Whilst most of us are familiar with drink driving laws, drug driving laws operate somewhat differently. With many jurisdictions now de-criminalising or even legalising some soft drugs, its helpful to understand how the “driving under the influence” regime applies to drugs.
Drug driving laws differ from drink driving laws in that drug driving laws are based on a ‘detection’ threshold where any presence of a prescribed substance in a driver is deemed to be an offence. Drink driving laws, on the other hand, are based on a historical science‑based model that is accepted and implemented worldwide on an impairment threshold with a prescribed blood alcohol content. In Victoria, that limit is 0.05.
There are now a number of offences involving driving and drugs which police can choose from.
1. Driving with prescribed drugs present in oral fluid
Police may charge you with this offence if you get pulled over for random testing and they find that there is a prescribed (or illicit) drug present in your oral fluid. This oral fluid test shows up cannabis, methylamphetamine (or speed) and ecstasy. Depending on your level of impairment it is possible to be issued an an infringement notice instead of being charged for this offence.
2. Driving with more drugs than prescribed
Police will charge you with this offence if they suspect that you were driving while affected by a drug but no illicit drugs show up in your blood test. If you are charged with this offence and plan to plead not guilty, your defence must show that you took the medicine exactly as you were told to by your doctor, chemist or dentist.
3. Driving while impaired
Police will charge you with this offence if your blood or urine test show drugs were present after they gave you a drug impairment assessment.
4. Driving under the influence
If you are charged with this offence the police must prove that you had drugs in your system and that you could not control your vehicle properly.
5. Refusal offences
You will be charged with this if you refused to have a drug test or give a sample of blood, saliva or urine. The defences to charged with a refusal are very limited and the penalties are steep.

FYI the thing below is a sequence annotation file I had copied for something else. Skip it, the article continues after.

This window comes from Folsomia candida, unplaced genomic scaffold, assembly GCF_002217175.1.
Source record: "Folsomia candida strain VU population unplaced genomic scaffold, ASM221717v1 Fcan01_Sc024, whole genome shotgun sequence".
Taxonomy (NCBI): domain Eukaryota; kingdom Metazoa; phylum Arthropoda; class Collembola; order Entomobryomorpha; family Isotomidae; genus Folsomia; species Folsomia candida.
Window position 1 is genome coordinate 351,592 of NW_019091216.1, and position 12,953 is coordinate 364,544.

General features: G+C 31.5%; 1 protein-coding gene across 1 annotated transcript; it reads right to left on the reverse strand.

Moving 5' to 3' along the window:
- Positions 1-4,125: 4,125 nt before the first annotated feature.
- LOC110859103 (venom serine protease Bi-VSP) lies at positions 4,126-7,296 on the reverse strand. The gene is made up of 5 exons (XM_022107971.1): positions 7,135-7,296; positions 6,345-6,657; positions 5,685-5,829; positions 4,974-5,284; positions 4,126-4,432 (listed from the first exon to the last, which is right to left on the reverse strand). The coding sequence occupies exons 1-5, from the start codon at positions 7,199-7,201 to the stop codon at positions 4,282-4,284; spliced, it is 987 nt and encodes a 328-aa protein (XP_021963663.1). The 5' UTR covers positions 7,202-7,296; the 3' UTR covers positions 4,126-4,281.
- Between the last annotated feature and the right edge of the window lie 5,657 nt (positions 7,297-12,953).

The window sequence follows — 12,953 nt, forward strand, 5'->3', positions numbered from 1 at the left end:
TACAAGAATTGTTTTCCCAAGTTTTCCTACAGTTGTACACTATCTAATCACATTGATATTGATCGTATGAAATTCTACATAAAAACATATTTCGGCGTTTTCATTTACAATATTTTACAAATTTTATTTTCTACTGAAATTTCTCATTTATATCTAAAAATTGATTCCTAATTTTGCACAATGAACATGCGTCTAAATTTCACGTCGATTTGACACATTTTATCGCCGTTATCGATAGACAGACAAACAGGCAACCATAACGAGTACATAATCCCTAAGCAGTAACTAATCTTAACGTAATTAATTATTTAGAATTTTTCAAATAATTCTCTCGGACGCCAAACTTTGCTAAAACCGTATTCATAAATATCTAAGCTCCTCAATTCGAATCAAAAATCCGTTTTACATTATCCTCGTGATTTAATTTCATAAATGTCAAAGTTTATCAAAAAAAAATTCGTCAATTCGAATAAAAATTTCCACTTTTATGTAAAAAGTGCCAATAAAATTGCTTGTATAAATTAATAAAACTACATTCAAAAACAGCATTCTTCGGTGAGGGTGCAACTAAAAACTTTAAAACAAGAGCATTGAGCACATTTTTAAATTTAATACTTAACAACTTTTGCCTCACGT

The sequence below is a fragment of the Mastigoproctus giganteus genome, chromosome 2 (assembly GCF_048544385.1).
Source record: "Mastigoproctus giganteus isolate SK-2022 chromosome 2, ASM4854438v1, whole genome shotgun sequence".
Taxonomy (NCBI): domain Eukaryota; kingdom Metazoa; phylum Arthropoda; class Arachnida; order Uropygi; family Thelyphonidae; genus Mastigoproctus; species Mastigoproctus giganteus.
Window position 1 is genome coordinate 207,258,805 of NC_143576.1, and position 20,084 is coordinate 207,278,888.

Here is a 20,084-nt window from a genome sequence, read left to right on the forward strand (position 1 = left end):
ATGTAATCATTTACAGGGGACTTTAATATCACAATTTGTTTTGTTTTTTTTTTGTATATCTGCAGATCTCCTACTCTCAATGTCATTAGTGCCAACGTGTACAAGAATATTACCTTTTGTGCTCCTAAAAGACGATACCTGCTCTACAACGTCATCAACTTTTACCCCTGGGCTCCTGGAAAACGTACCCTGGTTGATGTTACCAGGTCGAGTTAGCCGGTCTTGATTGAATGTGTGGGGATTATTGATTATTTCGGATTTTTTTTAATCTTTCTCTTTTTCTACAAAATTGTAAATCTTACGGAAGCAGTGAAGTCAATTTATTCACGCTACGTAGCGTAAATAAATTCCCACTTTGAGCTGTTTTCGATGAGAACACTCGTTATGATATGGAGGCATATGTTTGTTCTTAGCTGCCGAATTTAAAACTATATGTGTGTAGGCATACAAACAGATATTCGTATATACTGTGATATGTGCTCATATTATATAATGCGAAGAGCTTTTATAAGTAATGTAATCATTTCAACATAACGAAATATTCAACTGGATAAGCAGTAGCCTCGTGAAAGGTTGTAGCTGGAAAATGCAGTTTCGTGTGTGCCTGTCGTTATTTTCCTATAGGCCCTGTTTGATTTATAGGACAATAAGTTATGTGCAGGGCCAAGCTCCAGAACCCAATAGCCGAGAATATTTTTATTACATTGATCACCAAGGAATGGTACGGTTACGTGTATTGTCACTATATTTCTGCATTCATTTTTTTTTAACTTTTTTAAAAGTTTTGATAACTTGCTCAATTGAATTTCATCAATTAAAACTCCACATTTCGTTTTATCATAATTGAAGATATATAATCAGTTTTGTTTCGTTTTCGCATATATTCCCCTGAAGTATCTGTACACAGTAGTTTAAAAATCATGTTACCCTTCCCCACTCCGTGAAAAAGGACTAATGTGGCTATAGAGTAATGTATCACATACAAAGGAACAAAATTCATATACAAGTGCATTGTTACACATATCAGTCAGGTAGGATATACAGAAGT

6. Driving with drugs and alcohol present
Drivers may be charged with a separate offence if they are caught driving with more than the prescribed amount of alcohol and illicit drugs present. The penalties for this offence are higher.
There are three main offences which might arise as a result of having your saliva or blood tested and (quite obviously) a saliva test or blood test is required to prove these offences.
A charge under 49(1)(bb) relates to having illicit drugs in your body at the time of driving.
A charge under 49(1)(h) relates to being over the limit at the time you undergo a saliva test which can be up to three hours after you have stopped driving.
A charge under 49(1)(i) relates to being over the limit at the time you undergo a blood test which can be up to three hours after you have stopped driving.
The saliva test can be performed at random drug testing stations in the same manner that booze buses currently conduct preliminary breath tests, except a saliva swab is taken and analysed on the spot rather than a sample of breath. A blood analysis can be performed on any blood sample that the person is obliged to give under any provisions of the Act. This includes blood taken from a driver at a hospital following a motor vehicle accident, blood taken when a breath test machine is not able to test your breath properly, blood taken if a driver requests a blood test after having failed a breath test. So if the police are getting a sample of your blood for any reason it is likely they will test it for illicit drugs and charge you with drug driving if any trace of a prescribed illicit drug is detected. The saliva or the blood is tested in a laboratory which can take several months.
It should be noted that under current Victorian law ANY amount of drug found in your system constitutes an offence.
These are relatively new offences and are quite technical. Defences are likely to be found and tested over the next few years. If you have been charged with a drug driving related offence, you should seek expert legal advice. There are often ways to defend charges and avoid licence loss in this new, complicated and technical area of law.
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